ATLANTA (CBS46) — Cussed at, spit on, and attacked. Not situations you normally associate with public transportation, but all of which occurred on MARTA buses in 2021.
They are problems drivers say make their job, and your ride, dangerous. A CBS46 investigation revealed several transit troubles and possible solutions.
"We're taking you wherever you need to go and we're taking you in one piece, that's how everyone wants to get there." It's a two-way street said a MARTA Bus operator.
In fear of losing her job, she asked us not to reveal her identity—but that's the only thing she wanted hidden. She wanted to make sure everyone knows the extent of what bus drivers, and passengers, are dealing with all too often.
CBS46's Ciara Cummings looked through dozens of reports, finding 44 assault cases on MARTA buses within the last six months alone. In 29 of those, a bus operator was reported to be the victim.
"We need them to listen and really listen with their ears, hearts, and mind-- and imagine." she continued. "Put yourself in my shoes."
While carrying lives, and the load of a heavy bus, records show operators were verbally threatened, hit, punched, and even spit on this year.
"I'm going to knock your (expletive) out. I swear to God," one passenger on Bus Route 120 told the operator.
Surveillance video shows for no obvious reason, the passenger curses at the driver who remains quiet, calm, and focused on the road, which appears to upset the rider even more.
"I could hear nothing you were saying. I said 'what were you saying' because I couldn't hear you," the passenger yelled. "I'll knock your (expletive) out," he yelled as he punch the plexiglass protecting the driver.
MARTA installed the plexiglass during the pandemic to stop the spread of Covid. Now, as the pandemic appears to be slowing, drivers say they want to see the protective glass remain, potentially as a shield from the violence.
The Amalgamated Transit Union Local 732 says it's still not enough for drivers.
"Definitely detrimental to not take an active approach to protect them," union representative David Ward continued. "They're carrying precious cargo. Some of these operators carry individuals with disabilities, elderly patients. It could be your mother."
Ward says they're looking for continued de-escalation training and more undercover MARTA Police officers to ride the buses alongside drivers, to check for weapons and monitor unruly passengers. All to avoid cases like one CBS46 found happened this year at a central bus site.
Video shows while the bus was parked at the site, a seemingly impatient rider got up and walked to open the bus doors himself to find out why they were parked. It resulted in the driver telling him he had to get off the bus.
As seen in the footage, the rider grabs his bag, then as he walks off the bus, he swings it at the driver, hitting the driver in the head.
The driver pinned down and detained the rider himself until MARTA police arrived. A police officer ultimately took the man into custody.
MARTA's Chief of Bus Operations, Collie Greenwood, told CBS46 the agency has significant safety measures in place, including several cameras and hidden emergency buttons drivers can press when in danger.
"We pride ourselves in having immediate communication," Greenwood said. "We hired three new staff for our bus control center to ensure there's immediate response when an operator needs help."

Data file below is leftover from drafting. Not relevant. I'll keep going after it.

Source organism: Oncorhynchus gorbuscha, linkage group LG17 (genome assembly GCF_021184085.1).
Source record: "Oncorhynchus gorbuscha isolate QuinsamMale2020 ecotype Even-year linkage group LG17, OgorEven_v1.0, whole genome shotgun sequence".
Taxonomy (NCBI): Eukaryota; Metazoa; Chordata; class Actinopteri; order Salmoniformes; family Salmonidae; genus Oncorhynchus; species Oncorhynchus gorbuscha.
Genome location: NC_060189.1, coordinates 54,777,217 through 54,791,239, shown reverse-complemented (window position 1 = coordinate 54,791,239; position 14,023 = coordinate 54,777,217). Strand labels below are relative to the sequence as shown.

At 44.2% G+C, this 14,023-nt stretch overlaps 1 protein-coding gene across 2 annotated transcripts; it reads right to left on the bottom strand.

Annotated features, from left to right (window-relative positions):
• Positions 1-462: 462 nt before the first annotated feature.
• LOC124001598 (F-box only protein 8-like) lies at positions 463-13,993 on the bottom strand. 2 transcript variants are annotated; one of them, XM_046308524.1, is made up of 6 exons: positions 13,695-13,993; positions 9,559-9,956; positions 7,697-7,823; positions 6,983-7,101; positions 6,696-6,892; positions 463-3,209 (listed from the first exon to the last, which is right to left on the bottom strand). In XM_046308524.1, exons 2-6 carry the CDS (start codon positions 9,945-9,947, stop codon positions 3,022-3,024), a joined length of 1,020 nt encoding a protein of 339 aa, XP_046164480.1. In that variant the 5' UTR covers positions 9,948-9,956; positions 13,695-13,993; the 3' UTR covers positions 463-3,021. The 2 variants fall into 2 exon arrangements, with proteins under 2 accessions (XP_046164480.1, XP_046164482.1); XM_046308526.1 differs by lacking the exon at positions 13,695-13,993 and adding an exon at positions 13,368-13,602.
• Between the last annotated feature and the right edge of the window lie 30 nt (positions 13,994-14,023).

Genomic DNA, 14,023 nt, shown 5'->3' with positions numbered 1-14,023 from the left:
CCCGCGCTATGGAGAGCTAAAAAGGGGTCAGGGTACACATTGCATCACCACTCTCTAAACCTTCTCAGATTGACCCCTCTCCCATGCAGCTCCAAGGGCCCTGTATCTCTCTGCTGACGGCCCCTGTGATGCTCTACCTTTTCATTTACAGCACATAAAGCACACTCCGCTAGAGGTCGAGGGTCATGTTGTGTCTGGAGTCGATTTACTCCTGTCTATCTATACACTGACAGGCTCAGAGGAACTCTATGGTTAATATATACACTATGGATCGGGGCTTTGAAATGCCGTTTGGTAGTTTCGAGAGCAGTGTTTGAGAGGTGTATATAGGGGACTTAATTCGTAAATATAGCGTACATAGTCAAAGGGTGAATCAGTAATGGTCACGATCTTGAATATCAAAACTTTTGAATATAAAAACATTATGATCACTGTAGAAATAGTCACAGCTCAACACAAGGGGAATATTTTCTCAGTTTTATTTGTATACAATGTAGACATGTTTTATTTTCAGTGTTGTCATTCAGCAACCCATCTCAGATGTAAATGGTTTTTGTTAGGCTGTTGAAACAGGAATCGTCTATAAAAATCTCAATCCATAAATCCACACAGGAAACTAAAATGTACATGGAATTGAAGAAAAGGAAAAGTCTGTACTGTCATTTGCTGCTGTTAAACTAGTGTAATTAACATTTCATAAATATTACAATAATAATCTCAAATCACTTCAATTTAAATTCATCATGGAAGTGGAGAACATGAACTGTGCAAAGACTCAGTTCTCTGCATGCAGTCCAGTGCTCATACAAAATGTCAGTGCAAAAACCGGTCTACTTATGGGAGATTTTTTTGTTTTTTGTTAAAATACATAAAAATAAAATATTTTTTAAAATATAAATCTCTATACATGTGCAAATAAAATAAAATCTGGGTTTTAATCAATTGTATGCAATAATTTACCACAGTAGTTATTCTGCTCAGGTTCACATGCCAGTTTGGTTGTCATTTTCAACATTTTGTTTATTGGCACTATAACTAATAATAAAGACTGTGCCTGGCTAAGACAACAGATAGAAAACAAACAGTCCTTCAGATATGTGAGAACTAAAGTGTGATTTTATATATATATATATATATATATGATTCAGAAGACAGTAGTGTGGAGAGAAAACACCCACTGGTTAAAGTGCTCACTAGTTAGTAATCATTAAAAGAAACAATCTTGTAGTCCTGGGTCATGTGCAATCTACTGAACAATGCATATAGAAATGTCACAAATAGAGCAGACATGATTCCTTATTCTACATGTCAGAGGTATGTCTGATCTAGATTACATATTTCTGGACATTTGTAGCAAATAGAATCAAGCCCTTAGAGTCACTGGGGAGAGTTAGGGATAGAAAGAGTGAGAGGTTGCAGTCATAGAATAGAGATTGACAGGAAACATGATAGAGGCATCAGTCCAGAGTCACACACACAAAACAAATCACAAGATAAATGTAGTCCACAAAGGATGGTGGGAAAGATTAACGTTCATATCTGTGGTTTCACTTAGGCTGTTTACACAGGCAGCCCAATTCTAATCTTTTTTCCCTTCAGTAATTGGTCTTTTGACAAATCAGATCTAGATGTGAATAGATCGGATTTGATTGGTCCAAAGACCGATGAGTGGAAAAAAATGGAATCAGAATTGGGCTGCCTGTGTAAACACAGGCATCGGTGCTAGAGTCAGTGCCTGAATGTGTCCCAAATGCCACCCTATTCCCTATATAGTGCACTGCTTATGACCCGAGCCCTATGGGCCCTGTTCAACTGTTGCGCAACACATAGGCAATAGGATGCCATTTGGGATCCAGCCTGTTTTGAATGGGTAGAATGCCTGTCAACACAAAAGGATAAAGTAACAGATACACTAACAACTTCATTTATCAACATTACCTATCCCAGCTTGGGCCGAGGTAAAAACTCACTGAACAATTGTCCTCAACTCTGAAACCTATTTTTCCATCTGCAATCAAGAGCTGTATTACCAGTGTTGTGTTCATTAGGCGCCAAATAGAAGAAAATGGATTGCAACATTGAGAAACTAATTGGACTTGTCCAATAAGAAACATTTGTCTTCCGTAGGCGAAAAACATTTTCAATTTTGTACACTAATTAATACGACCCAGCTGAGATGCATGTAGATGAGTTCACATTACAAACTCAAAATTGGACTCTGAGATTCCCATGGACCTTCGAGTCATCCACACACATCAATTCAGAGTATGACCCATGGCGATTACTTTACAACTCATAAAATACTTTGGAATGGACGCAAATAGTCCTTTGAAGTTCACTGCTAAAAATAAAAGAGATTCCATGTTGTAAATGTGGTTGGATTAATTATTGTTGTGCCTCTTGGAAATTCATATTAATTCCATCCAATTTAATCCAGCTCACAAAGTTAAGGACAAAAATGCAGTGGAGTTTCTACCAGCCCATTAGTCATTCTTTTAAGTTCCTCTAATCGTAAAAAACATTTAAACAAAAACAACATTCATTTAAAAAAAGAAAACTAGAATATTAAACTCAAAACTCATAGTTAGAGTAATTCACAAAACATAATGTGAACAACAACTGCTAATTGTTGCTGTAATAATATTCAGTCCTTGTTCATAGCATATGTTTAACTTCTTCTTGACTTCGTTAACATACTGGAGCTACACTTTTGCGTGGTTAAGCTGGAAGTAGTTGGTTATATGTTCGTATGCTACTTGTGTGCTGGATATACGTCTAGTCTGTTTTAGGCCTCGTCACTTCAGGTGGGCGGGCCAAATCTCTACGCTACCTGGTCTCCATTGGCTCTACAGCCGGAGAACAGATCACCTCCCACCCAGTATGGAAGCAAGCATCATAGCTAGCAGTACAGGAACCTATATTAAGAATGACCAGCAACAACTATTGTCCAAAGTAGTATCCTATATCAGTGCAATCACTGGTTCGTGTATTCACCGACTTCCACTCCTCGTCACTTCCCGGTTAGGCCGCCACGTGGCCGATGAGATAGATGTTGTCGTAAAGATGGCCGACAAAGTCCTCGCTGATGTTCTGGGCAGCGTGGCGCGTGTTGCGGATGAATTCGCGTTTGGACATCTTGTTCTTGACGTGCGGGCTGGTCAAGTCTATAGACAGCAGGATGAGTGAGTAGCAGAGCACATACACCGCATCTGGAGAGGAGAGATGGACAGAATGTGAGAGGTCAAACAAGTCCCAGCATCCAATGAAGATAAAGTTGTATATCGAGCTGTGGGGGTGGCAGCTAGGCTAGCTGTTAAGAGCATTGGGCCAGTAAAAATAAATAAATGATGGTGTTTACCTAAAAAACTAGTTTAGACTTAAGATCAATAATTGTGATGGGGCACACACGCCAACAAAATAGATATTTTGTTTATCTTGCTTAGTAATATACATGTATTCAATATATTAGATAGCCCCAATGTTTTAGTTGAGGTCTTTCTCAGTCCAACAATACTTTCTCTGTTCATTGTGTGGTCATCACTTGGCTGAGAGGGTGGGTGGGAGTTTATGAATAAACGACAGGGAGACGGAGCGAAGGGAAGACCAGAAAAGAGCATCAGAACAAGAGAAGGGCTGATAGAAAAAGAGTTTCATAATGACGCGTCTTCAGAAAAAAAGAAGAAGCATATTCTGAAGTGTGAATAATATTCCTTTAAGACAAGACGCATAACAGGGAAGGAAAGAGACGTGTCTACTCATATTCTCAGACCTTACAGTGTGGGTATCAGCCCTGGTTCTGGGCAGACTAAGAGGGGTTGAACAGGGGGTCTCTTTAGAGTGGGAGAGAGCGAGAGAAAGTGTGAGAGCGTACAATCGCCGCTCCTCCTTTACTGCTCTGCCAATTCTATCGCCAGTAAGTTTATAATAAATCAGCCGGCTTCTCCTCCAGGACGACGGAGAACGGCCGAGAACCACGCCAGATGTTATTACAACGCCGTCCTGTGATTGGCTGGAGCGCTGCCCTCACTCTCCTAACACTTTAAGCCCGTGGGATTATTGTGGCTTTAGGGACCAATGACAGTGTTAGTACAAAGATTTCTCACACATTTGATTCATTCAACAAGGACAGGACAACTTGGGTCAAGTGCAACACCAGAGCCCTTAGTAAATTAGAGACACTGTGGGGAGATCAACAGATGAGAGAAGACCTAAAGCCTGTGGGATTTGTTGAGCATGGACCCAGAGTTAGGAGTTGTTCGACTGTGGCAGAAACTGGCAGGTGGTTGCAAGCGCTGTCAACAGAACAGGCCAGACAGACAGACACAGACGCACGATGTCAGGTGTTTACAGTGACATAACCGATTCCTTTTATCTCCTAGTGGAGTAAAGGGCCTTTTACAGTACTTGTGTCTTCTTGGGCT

Overall, CBS46 found the entire MARTA system had 135 assaults reported so far this year. In 2020, there were 106 assaults on MARTA buses. But MARTA police emphasized how the data indicates the assaults have not been confined to one area or route.
Additionally, Greenwood noted the thousands of positive, "uneventful" experiences on board.
In the most recent numbers made available to CBS46, MARTA averages more than 350,000 bus riders weekly. From June 20-27, the transit company saw 362,283 bus riders. Considering those totals, officials say the number of altercations are not considerably high.
"We are vastly safer than the environment around us and considerably safer than a lot of transit agencies in the same space," Greenwood said. "That said, we will continue to work until the very last assault has been resolved."
Still, drivers believe they're vulnerable on the job.
"I pray to him everyday for strength," the operator shared.
CBS46 learned even when the harm isn't necessarily extreme, the cost of bus fare often fuels frustrations.
"(Expletive) move, don't put your hands on me," a rider told another operator. The dispute came as the rider claimed on other buses drivers will give her change when she pays. Ultimately, the passenger paid but the driver did pull over to request help.
Records outline instances of mental health crisis too. Surveillance from route 4 shows a driver trying to maintain control of the bus when a paranoid passenger, with a hammer in hand, grabs her.
The operator frantically pulls overs and runs off the bus, so does the passenger.
"The vast majority of travel on our MARTA system is uneventful and safe and secure so for every complaint that we hear, there are dozens and dozens that go very well," Greenwood continued. "I will accept that incidents cause anxiety and MARTA is here to focus on them and improve upon."
MARTA PD told CBS46 they do more uncover operations and patrols as the data suggests there's an uptick in crime at locations or on buses. But for now, the agency says the camera and regular patrols are sufficient.
However, for those behind the wheel, they want new solutions for their transit troubles.
"Just put yourself in my shoes, put yourself in my shoes, could you really do this five and six days a week," the operator questioned. "They wouldn't dare try doing what we do."